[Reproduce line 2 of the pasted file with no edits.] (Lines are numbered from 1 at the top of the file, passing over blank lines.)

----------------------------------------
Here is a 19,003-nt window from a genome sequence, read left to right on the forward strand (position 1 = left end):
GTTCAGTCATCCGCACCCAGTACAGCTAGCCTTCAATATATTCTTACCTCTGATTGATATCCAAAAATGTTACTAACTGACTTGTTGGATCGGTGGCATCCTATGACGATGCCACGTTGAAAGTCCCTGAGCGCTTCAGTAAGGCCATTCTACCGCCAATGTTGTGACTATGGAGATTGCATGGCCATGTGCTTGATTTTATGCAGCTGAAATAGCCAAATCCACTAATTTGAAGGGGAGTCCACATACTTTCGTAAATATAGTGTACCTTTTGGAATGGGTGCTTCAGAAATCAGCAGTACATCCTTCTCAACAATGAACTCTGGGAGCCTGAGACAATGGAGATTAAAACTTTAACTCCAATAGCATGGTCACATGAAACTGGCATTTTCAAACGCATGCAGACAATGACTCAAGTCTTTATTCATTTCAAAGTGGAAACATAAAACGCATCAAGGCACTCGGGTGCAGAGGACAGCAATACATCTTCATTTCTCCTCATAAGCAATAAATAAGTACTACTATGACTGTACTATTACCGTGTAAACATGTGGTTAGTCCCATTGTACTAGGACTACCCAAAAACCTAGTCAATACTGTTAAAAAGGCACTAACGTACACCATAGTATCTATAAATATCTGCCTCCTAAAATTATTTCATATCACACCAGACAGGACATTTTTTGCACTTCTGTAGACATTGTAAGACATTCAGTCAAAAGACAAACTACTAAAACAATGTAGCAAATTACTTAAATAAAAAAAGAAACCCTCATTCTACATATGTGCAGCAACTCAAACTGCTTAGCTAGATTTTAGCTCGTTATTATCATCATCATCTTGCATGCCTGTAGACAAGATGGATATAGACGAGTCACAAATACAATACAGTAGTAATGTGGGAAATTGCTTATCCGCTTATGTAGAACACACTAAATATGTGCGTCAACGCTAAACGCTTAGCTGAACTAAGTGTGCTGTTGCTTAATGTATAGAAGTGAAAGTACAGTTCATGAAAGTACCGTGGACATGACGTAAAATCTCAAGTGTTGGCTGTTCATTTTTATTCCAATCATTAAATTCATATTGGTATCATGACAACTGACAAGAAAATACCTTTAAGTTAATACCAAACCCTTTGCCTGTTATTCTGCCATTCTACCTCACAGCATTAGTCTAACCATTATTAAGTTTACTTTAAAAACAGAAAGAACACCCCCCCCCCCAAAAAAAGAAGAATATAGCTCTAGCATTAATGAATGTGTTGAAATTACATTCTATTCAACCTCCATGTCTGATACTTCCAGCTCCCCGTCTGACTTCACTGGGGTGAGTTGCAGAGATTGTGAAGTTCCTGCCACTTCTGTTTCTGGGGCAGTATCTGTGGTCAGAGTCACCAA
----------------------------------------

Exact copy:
GTTCAGTCATCCGCACCCAGTACAGCTAGCCTTCAATATATTCTTACCTCTGATTGATATCCAAAAATGTTACTAACTGACTTGTTGGATCGGTGGCATCCTATGACGATGCCACGTTGAAAGTCCCTGAGCGCTTCAGTAAGGCCATTCTACCGCCAATGTTGTGACTATGGAGATTGCATGGCCATGTGCTTGATTTTATGCAGCTGAAATAGCCAAATCCACTAATTTGAAGGGGAGTCCACATACTTTCGTAAATATAGTGTACCTTTTGGAATGGGTGCTTCAGAAATCAGCAGTACATCCTTCTCAACAATGAACTCTGGGAGCCTGAGACAATGGAGATTAAAACTTTAACTCCAATAGCATGGTCACATGAAACTGGCATTTTCAAACGCATGCAGACAATGACTCAAGTCTTTATTCATTTCAAAGTGGAAACATAAAACGCATCAAGGCACTCGGGTGCAGAGGACAGCAATACATCTTCATTTCTCCTCATAAGCAATAAATAAGTACTACTATGACTGTACTATTACCGTGTAAACATGTGGTTAGTCCCATTGTACTAGGACTACCCAAAAACCTAGTCAATACTGTTAAAAAGGCACTAACGTACACCATAGTATCTATAAATATCTGCCTCCTAAAATTATTTCATATCACACCAGACAGGACATTTTTTGCACTTCTGTAGACATTGTAAGACATTCAGTCAAAAGACAAACTACTAAAACAATGTAGCAAATTACTTAAATAAAAAAAGAAACCCTCATTCTACATATGTGCAGCAACTCAAACTGCTTAGCTAGATTTTAGCTCGTTATTATCATCATCATCTTGCATGCCTGTAGACAAGATGGATATAGACGAGTCACAAATACAATACAGTAGTAATGTGGGAAATTGCTTATCCGCTTATGTAGAACACACTAAATATGTGCGTCAACGCTAAACGCTTAGCTGAACTAAGTGTGCTGTTGCTTAATGTATAGAAGTGAAAGTACAGTTCATGAAAGTACCGTGGACATGACGTAAAATCTCAAGTGTTGGCTGTTCATTTTTATTCCAATCATTAAATTCATATTGGTATCATGACAACTGACAAGAAAATACCTTTAAGTTAATACCAAACCCTTTGCCTGTTATTCTGCCATTCTACCTCACAGCATTAGTCTAACCATTATTAAGTTTACTTTAAAAACAGAAAGAACACCCCCCCCCCCAAAAAAAGAAGAATATAGCTCTAGCATTAATGAATGTGTTGAAATTACATTCTATTCAACCTCCATGTCTGATACTTCCAGCTCCCCGTCTGACTTCACTGGGGTGAGTTGCAGAGATTGTGAAGTTCCTGCCACTTCTGTTTCTGGGGCAGTATCTGTGGTCAGAGTCACCAA